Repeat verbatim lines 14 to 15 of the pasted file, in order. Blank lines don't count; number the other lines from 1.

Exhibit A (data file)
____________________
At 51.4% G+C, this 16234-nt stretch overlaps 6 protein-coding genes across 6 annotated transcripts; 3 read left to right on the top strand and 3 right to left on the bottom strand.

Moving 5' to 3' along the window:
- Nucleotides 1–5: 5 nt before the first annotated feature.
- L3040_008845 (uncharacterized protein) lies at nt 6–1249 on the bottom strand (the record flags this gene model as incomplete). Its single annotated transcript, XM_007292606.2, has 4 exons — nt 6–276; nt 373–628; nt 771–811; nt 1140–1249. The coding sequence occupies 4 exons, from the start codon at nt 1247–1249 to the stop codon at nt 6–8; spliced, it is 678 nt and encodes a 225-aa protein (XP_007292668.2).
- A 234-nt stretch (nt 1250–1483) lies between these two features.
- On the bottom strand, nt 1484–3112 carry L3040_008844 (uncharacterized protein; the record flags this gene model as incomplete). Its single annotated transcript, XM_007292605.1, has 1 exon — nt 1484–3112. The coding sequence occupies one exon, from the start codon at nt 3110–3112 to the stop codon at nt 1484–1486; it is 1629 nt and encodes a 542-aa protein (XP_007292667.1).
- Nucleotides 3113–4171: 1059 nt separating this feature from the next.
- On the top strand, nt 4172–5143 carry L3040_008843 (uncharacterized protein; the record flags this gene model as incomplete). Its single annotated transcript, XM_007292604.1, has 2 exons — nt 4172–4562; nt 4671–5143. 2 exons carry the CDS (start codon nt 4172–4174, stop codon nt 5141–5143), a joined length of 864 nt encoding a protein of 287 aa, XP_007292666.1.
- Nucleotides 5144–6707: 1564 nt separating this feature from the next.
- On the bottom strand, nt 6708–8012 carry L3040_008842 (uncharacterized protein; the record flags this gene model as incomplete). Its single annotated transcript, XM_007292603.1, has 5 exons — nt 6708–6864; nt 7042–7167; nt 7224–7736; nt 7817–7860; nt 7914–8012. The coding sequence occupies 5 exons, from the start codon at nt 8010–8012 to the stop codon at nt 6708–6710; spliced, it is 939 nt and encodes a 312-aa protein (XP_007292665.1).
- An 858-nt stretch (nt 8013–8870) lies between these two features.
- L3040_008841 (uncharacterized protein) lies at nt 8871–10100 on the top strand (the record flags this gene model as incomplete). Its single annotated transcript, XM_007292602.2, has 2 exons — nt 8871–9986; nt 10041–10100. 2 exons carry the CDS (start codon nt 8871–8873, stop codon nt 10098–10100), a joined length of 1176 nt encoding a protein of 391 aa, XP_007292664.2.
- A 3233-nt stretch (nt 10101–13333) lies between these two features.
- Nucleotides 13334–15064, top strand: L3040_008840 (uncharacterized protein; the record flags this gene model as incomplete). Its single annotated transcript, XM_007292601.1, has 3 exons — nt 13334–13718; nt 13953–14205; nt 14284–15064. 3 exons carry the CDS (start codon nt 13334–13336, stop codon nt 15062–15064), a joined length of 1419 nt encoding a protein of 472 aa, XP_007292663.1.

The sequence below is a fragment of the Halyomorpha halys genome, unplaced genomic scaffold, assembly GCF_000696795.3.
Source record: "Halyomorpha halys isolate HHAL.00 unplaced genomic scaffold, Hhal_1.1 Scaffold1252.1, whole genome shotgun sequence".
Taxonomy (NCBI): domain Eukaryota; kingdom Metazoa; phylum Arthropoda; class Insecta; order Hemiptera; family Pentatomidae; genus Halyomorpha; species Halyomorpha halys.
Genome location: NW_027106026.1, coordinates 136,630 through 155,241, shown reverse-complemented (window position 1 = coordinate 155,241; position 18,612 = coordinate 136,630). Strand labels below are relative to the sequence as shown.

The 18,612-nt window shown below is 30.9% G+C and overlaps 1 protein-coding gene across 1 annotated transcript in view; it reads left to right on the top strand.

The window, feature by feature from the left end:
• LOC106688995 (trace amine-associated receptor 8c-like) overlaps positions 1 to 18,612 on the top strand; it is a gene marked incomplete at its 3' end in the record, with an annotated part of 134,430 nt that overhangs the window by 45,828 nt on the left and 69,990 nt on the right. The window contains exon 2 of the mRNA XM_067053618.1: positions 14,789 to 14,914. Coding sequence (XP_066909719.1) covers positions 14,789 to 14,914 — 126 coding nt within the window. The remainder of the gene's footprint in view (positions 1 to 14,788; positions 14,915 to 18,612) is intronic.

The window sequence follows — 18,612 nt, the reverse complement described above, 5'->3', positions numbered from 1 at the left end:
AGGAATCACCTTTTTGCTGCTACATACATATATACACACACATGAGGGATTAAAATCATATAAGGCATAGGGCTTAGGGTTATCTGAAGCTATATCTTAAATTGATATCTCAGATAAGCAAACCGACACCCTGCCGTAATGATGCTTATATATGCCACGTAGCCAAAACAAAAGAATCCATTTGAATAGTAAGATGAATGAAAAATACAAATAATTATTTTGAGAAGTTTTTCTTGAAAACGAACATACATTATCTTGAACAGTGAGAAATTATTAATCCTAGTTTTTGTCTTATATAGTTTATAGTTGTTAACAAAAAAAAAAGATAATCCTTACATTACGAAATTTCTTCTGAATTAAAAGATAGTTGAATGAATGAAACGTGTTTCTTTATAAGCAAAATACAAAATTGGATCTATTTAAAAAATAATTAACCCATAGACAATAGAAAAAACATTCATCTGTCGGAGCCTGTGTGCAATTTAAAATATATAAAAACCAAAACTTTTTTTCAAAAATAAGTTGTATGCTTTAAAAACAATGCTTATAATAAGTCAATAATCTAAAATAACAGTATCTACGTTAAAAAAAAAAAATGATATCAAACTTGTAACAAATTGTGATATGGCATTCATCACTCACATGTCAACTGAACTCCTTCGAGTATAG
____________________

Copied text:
- Nucleotides 13334–15064, top strand: L3040_008840 (uncharacterized protein; the record flags this gene model as incomplete). Its single annotated transcript, XM_007292601.1, has 3 exons — nt 13334–13718; nt 13953–14205; nt 14284–15064. 3 exons carry the CDS (start codon nt 13334–13336, stop codon nt 15062–15064), a joined length of 1419 nt encoding a protein of 472 aa, XP_007292663.1.

The sequence below is a fragment of the Halyomorpha halys genome, unplaced genomic scaffold, assembly GCF_000696795.3.